Of the various expenses that eat away at your income, utilities are probably a big one. The bad news is that utility bills are unavoidable. The good news, though, is that you can take steps to cut down on yours. Here are a few ways to do just that.
1. Get a programmable thermostat
If you live someplace with extreme winters or unbearably hot summers, you're no doubt aware that your heat or electric bills can climb through the roof. A good way to reduce them is to invest in a programmable thermostat for your home. That way, you can set your thermostat to make heating and cooling changes automatically that maximize usage when you need it the most and minimize usage during the hours when you don't, such as when you're asleep or out of the house for work.
2. Replace older appliances with energy-efficient models
The refrigerator that's been chugging along for the past 19 years? It's probably not only on its way out but costing you more money than necessary, too. The same holds true for the washer and dryer that have outlived their respective lifespans. Upgrading older appliances to energy-efficient ones is a good way to lower your electric bills, and in some cases, you might save money on water, too. For example, high-efficiency washing machines are specifically designed to limit water usage.
3. Get rid of drafty windows
If your home is older, you may have several windows that always seem to let in a draft no matter how tightly you try to seal them. Replacing them with new windows might help your home better retain cool air and heat, thereby helping your utility bills shrink.
4. Only run your dishwasher when it's full
Tempting as it may be to run your dishwasher at the end of each day or after every larger meal, doing so could cause your water bill to skyrocket. A better bet is to wait until your dishwasher is totally full (but not overstuffed), and run it then. Besides, the less frequently you run it, the longer it will last.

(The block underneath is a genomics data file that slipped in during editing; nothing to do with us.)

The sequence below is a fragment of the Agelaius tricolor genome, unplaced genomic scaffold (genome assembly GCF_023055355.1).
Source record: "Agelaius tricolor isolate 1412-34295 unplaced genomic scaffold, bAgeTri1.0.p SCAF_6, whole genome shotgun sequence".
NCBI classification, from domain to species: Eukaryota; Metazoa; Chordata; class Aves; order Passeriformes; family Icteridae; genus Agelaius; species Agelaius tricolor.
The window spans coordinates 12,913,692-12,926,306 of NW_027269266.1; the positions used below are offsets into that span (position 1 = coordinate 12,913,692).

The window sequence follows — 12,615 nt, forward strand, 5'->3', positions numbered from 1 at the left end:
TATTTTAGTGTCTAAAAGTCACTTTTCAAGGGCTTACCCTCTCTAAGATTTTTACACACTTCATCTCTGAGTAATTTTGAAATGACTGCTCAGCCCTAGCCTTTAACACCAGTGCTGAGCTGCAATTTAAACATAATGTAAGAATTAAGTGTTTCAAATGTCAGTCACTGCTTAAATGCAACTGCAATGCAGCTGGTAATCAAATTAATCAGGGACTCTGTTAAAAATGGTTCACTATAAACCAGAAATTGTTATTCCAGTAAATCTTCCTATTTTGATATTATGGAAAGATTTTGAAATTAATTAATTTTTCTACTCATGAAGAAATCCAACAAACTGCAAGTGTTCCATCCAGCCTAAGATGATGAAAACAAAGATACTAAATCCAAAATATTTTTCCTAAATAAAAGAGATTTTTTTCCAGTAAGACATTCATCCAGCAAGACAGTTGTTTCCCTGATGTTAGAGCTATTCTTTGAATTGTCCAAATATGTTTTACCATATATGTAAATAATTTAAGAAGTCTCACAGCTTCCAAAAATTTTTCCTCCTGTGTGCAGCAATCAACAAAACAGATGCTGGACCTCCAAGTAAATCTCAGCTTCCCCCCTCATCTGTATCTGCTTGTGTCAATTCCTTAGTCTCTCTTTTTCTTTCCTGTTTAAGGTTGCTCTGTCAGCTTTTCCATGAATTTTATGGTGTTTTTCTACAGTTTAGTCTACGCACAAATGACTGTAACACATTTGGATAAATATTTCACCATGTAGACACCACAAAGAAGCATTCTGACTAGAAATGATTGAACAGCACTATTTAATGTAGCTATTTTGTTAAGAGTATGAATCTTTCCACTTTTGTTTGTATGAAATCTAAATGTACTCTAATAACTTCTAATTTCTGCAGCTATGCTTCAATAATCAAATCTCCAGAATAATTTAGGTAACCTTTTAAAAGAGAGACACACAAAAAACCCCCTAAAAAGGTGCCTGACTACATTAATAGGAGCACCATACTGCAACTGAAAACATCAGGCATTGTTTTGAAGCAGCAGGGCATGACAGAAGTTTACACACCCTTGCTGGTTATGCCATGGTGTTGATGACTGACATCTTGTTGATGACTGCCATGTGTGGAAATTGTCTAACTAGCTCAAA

5. Unplug appliances when they're not in use
Many of us are in the habit of leaving our toaster ovens, microwaves, and other appliances plugged in at all times. But even though doing so won't cost you a ton in electricity, over time, it can add up. As such, it pays to unplug devices you aren't using, especially if doing so is easy (meaning, you won't have to move heavy furniture or strain to access hard-to-reach plugs).
6. Switch to low-flow toilets
Let's face it: We all use our toilets a lot. Swapping an older one out for a low-flow model will limit your water usage to the point where your new, sleeker-looking toilet will eventually pay for itself and then some.
7. Don't let leaky faucets linger
A leaky faucet isn't just annoying; it can be a real water waster. If you're reasonably handy, fixing a faucet is work you can do yourself. There's no need to hire a professional. But don't procrastinate, or it will cost you.
8. Stop changing your light bulbs
No, that doesn't mean you should force yourself to sit in the dark when your bulbs burn out. Rather, it means replacing your standard incandescent light bulbs with energy-efficient compact fluorescents or LEDs. Not only do they use less energy, but they don't need to be replaced nearly as frequently.
Spending less on utilities will leave you with more money on hand for other things, whether it's home improvements, vacations, or padded savings. Make an effort to shrink your utility costs; it's good for your wallet, and it helps the environment, too.
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